Google is providing law enforcement agencies with lists of devices it has identified as being in the area of a crime scene at the time of the crime. With the data from Google’s massive device location database called Sensorvault, law enforcement then creates lists of possible suspects and witnesses.
Law enforcement agencies have come up with a new tactic for investigating crimes: location-based warrants, served on Google, demanding that Google disclose Google accounts in use on all mobile devices that were in a given area at a certain time, thus giving detectives and other LEOs a pool of potential suspects and persons of interest who may have committed or have information about whatever crime they are trying to solve.
You may have noticed that Facebook recently started publishing the location from which you are posting when you post to Facebook via the web (with your browser), whether you want it to or not. And so you may be wondering how to stop Facebook from posting your location. Here’s how.
We’ve written before about how to set up location-based reminders in the iPhone, however until fairly recently it required you to have the address of the location at which you wanted to be reminded in your contacts. No more. Now you can tell Siri to remind you of something when you arrive anywhere, any time! Here’s how.
Recently we discovered that somehow Facebook had started including our location in posts, even though we were sure we had location tagging turned off. So we started searching for how to disable location tracking on Facebook. And guess what. At the time of this writing, there is no way on Facebook to set Location by default to “off”. That’s because you have to turn it off on your computer or smartphone, not on Facebook.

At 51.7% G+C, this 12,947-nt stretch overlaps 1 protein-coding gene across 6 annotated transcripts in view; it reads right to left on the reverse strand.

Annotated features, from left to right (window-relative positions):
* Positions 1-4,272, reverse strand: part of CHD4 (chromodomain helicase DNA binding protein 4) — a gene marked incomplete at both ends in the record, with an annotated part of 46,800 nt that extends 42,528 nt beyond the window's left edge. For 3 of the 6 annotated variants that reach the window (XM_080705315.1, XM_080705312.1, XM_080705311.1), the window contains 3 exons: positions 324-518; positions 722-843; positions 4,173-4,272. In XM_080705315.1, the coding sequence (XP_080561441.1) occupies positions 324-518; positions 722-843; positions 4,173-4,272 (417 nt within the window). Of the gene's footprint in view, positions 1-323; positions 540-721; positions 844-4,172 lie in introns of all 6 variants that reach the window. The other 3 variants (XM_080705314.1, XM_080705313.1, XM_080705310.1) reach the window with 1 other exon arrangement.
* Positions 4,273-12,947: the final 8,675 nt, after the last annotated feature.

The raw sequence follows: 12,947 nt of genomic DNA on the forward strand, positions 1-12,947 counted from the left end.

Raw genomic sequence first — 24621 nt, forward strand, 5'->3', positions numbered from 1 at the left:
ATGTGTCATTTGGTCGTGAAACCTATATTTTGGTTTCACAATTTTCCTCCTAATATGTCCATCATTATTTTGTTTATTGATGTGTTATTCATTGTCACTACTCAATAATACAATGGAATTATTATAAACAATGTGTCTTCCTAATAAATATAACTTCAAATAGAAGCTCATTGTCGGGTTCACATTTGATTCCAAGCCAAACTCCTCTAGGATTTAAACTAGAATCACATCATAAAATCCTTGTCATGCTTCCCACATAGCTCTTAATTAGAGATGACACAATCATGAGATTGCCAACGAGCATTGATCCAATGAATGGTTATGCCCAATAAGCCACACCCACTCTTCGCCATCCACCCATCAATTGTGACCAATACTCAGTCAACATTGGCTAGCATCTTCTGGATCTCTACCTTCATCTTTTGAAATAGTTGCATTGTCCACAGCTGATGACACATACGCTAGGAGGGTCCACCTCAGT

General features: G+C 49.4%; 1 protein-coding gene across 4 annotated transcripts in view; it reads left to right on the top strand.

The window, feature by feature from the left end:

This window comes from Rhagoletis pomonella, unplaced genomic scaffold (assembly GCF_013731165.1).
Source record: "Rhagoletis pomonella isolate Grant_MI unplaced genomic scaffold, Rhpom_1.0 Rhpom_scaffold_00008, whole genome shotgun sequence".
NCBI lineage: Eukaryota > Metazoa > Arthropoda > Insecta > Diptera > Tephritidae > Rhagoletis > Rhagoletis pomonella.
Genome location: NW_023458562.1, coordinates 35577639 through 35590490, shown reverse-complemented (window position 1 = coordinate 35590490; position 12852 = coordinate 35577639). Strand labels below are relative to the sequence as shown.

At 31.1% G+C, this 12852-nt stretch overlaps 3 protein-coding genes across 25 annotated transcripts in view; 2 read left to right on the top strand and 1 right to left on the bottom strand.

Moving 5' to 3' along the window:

Turns out there is another reason for rejecting all those insidious game invitations from smartphone apps and their Facebook counterparts: the New York Times has revealed today that the NSA and its British counterpart, GCHQ, are mining the data that your smartphone apps are generating, from location data, to contact lists, to phone logs and even the data embedded in images. Dubbed the “Mobile Surge” by the Brits, the intelligence community is giddy with glee over the trove of data served up by mobile apps.
The newest reveal about the NSA’s surveillance activities is the existance of the NSA Co-Traveler program, through which the NSA is tracking the location and movements of the majority of cell phones on the planet, relationship-mapping every cell phone with every other cell phone.
It’s amazing to us that even with the public knowing that agencies such as the NSA are accessing cell phone records, and with cautions against using location-based services or revealing your location on Twitter, people seem to choose to ignore the cautions. Well, perhaps this will convince you. Even before all of this came to light, way back in 2009, a German politician named Malte Spitz, in an effort to demonsrate just how much we have given up our privacy – just how insidious it is – decided to make public six-months’ worth of his cell phone records. And the German newspaper Die Zeit created an animation – really an animated visualization – of where Spitz went, and what he was doing, every day of that six months, with stunning accuracy.